comparison less favorable to all peatland wind farms.
“Our previous work argued that most
peatland sites could save on net [CO2] emissions,”
they said. “But emissions factors [in UK electricity generation
as a whole] are likely to drop significantly in the future.
"As a result, peatland sites would be less likely to generate a
reduction in carbon emissions, even with careful management.”
The significance of the Aberdeen
researchers’ work is increased by the fact that they are funded by
the Scottish government and are broadly pro-wind.
They wrote in a previous paper that,
“it is important that wind farm
developments should not be discouraged unnecessarily because
they are a key requirement for delivery of the Scottish
government’s commitment to reduce greenhouse gas emissions”.
Helen McDade, from the John Muir
Trust, which campaigns to protect wild land, said:
“Much of the cheap land being
targeted by developers desperate to cash in on wind farm
subsidies is peatland in remote wild land areas of the UK."
"This statement, from the academic team who developed the carbon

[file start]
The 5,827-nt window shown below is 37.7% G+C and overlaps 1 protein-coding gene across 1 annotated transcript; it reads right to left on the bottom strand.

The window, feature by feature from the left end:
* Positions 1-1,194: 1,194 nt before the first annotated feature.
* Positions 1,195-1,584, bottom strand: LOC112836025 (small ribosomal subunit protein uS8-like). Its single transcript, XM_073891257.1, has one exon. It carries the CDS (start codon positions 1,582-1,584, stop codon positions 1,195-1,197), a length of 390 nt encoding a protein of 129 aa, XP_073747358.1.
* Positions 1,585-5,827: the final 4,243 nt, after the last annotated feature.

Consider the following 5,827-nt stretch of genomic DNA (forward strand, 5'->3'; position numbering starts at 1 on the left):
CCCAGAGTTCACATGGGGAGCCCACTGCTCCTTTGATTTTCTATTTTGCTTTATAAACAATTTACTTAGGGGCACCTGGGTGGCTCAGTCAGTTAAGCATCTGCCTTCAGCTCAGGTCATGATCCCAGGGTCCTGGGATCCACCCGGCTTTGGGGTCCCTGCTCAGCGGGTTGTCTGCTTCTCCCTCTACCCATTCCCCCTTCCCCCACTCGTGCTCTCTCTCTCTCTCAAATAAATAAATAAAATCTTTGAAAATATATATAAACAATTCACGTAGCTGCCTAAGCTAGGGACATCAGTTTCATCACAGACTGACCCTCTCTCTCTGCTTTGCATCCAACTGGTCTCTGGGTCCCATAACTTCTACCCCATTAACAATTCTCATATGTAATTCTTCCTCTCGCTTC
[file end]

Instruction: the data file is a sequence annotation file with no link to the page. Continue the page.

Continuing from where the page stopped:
calculator for the Scottish government, is a timely reminder
that we must have independent and scientific assessment of the
effects of policy and subsidies.”
The wind industry insisted that the
impact of properly managed wind farms on peat and carbon emissions
Niall Stuart, director of
Scottish Renewables, a trade association, said that damaged peatland
could be restored in as little as a year.
He said the association had signed a,
“statement of good practice
principles” with environmental groups promising that “every
reasonable effort” will be made to avoid “significant adverse
environmental effects” on peatland, including “properly planned
and managed habitat restoration”.
Jennifer Webber, a spokesman for
RenewableUK, the industry lobbying group, said:
“Wind farms continue to be an
important tool in decarbonization and energy independence, with
actual measurements showing wind displacing gas from the system.
This is why they retain support from environmental